Consumable supplies: Eleven (57.9%) BH and 191 (92.3%) NHS TSs used antisera, no BH and one (0.5%) NHS TS used cards, and 8 (42.1%) BH and 15 (7.2%) NHS TSs used both. Eighteen (94.7%) BH services and 174 (84.1%) NHS used RhD sera and Rh control of the same manufacturer and one (5.3%) BH and 72 (36.7%) NHS TSs manually prepared "O" red cell suspensions for irregular antibody screening.

Blood product stock: Expired blood products were detected in one (5.3%) BH and in 24 (11.6%) NHS TSs. All BH services discarded blood products as biological material and nine (5.6%) NHS discarded them as common refuse. A blood sample from each bag was stored in the refrigerator for at least three days in about 95.0% of both service types and a sample from the recipient was similarly stored in all BH TSs and in 94.2% of the NHS. All BH TSs and 101 (48.8%) NHS returned red cell concentrates (RCC) that were not transfused to stock. Established norms for hemolysis tests were employed by four (21.1%) BH and by seven (6.9%) NHS; visual inspection of the bag by nine (47.4%) and 12 (11.9%), and using a closed system by six (31.6%) and six (5.9%) services, respectively.

Production and release of blood products: Fourteen (73.7%) BH and 70 (34.3%) NHS released incompatible RCC in special situations. Of these, four (28.6%) and nine (12.9%), respectively released products with the authorization of the technician in charge and the patient's doctor. Fifteen (78.9%) BH and 142 (68.6%) NHS released blood products without a compatibility test, with 10 (66.6%) and 73 (51.4%) of the services, respectively, following this procedure only upon written authorization by the patient's doctor. In case of non-compliance in the pre-transfusion tests, ten (52.6%) BH and 61 (29.5%) NHS communicated the fact to the technician in charge.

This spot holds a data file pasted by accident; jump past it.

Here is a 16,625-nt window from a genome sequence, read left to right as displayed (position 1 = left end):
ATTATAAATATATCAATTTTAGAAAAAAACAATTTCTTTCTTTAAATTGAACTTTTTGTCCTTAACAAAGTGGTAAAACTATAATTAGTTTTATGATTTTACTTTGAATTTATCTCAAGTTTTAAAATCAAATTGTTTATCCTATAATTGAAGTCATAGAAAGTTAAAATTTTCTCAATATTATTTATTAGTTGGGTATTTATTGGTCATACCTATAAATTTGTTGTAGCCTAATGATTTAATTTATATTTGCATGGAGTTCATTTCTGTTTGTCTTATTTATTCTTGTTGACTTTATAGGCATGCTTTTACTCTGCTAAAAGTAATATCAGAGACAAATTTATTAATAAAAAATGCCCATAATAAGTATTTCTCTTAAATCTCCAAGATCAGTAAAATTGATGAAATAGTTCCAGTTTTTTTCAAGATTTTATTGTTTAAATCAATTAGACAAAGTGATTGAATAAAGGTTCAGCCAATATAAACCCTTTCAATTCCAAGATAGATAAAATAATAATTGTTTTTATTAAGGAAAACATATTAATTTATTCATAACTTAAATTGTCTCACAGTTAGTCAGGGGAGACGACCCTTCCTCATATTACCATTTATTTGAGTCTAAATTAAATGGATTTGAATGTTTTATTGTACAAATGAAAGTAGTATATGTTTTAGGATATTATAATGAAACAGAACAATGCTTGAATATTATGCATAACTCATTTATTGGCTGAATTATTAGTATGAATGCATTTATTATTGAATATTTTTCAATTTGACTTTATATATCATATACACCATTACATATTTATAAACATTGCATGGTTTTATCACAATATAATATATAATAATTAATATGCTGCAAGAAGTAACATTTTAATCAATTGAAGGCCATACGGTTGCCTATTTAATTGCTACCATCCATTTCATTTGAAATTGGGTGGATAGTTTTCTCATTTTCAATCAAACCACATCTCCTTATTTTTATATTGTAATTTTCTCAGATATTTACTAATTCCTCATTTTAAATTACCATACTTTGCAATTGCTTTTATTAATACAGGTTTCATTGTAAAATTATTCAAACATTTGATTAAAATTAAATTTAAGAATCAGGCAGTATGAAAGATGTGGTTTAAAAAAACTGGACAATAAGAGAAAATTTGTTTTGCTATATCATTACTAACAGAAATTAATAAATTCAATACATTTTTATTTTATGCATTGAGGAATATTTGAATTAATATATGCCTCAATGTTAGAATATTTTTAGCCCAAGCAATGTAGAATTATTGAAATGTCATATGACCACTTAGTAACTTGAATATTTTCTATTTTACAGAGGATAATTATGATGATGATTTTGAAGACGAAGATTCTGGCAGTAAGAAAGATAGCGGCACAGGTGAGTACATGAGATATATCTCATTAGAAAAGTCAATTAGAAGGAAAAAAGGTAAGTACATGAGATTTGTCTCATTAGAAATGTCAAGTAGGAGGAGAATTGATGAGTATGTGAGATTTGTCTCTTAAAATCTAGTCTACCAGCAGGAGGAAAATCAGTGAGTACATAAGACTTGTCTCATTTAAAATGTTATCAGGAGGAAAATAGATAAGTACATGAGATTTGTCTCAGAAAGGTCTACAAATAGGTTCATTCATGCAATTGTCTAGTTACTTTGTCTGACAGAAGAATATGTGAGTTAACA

Transportation: Two BH TSs did not request blood or blood products from other Hemominas Units and therefore had no need of transportation. Of the other 224 centers, 17 (100.0%) BH and 203 (98.1%) NHS used polyurethane boxes as containers for blood components, although eight (47.1%) of the BH and 29 (14.0%) NHS used Styrofoam boxes. Eleven (64.7%) and 146 (70.5%) used thermometers and 12 (70.6%) and 164 (79.2%) used ice, respectively.

Tests and methods: The 19 (100%) BH TSs reclassified RCC bags and performed direct cross matching and RhD tests, with 12 (63.2%) of them doing so only with negative RCC, and seven (36.8%) performed a reverse test. Among the NHS, these numbers were 195 (94.7%), 194 (99.5%), and 188 (96.4%), respectively with 51 (27.1%) following this procedure only for negative RCC, and 43 (22.1%) performing the reverse test. All BH services and 188 (90.8%) NHS classified each new patient sample. Three (15.8) BH and 48 (23.2%) NHS used slides to perform the test. A constituted Transfusion Committee was detected in 17 (89.5%) BH TSs and in 127 (61.4%) NHS.

Records: The charter in the transfusion logbook regulated by the state health department by means of "discretionary power" and later mandatory filing were observed in 19 (100.0%) BH TSs and in 182 (87.9%) and 197 (95.6%) NHS, respectively. All BH TSs and 176 (85.0%) NHS had forms for the notification of transfusion reactions; 17 (89.5%) and 65 (31.4%) notified transfusion reactions, respectively; 15 (78.9%) and 32 (15.5%) investigated the reactions, and seven (36.8%) and 93 (44.9%) released each RCC bag with the signature of the Technician in Charge, respectively.